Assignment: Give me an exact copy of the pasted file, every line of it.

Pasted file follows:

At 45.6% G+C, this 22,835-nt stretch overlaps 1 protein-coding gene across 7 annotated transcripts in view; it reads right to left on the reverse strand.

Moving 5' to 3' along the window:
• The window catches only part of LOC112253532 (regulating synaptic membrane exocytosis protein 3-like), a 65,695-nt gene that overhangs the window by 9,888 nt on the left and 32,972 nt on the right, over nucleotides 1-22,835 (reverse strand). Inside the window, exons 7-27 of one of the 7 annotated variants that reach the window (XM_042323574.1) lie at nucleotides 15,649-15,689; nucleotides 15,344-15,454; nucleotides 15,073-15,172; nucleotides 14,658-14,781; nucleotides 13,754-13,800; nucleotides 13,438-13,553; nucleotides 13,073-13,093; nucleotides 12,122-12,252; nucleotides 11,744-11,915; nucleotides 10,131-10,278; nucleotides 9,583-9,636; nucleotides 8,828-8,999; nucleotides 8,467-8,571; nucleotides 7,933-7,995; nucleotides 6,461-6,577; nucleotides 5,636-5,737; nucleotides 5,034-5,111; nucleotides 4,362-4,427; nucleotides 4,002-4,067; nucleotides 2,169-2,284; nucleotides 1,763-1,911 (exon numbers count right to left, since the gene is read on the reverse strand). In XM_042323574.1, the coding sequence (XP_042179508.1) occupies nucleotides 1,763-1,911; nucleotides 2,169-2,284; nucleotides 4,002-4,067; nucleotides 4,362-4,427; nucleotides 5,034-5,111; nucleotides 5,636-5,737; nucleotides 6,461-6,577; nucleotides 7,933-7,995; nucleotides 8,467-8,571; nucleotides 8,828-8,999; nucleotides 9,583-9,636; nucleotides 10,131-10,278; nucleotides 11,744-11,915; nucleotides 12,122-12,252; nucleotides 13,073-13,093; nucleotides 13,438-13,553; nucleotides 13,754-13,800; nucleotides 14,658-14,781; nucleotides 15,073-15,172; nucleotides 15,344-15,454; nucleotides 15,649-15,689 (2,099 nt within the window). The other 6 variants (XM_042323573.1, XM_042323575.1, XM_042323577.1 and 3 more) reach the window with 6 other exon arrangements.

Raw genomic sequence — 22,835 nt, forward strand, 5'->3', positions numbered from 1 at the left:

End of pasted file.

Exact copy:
At 45.6% G+C, this 22,835-nt stretch overlaps 1 protein-coding gene across 7 annotated transcripts in view; it reads right to left on the reverse strand.

Moving 5' to 3' along the window:
• The window catches only part of LOC112253532 (regulating synaptic membrane exocytosis protein 3-like), a 65,695-nt gene that overhangs the window by 9,888 nt on the left and 32,972 nt on the right, over nucleotides 1-22,835 (reverse strand). Inside the window, exons 7-27 of one of the 7 annotated variants that reach the window (XM_042323574.1) lie at nucleotides 15,649-15,689; nucleotides 15,344-15,454; nucleotides 15,073-15,172; nucleotides 14,658-14,781; nucleotides 13,754-13,800; nucleotides 13,438-13,553; nucleotides 13,073-13,093; nucleotides 12,122-12,252; nucleotides 11,744-11,915; nucleotides 10,131-10,278; nucleotides 9,583-9,636; nucleotides 8,828-8,999; nucleotides 8,467-8,571; nucleotides 7,933-7,995; nucleotides 6,461-6,577; nucleotides 5,636-5,737; nucleotides 5,034-5,111; nucleotides 4,362-4,427; nucleotides 4,002-4,067; nucleotides 2,169-2,284; nucleotides 1,763-1,911 (exon numbers count right to left, since the gene is read on the reverse strand). In XM_042323574.1, the coding sequence (XP_042179508.1) occupies nucleotides 1,763-1,911; nucleotides 2,169-2,284; nucleotides 4,002-4,067; nucleotides 4,362-4,427; nucleotides 5,034-5,111; nucleotides 5,636-5,737; nucleotides 6,461-6,577; nucleotides 7,933-7,995; nucleotides 8,467-8,571; nucleotides 8,828-8,999; nucleotides 9,583-9,636; nucleotides 10,131-10,278; nucleotides 11,744-11,915; nucleotides 12,122-12,252; nucleotides 13,073-13,093; nucleotides 13,438-13,553; nucleotides 13,754-13,800; nucleotides 14,658-14,781; nucleotides 15,073-15,172; nucleotides 15,344-15,454; nucleotides 15,649-15,689 (2,099 nt within the window). The other 6 variants (XM_042323573.1, XM_042323575.1, XM_042323577.1 and 3 more) reach the window with 6 other exon arrangements.

Raw genomic sequence — 22,835 nt, forward strand, 5'->3', positions numbered from 1 at the left: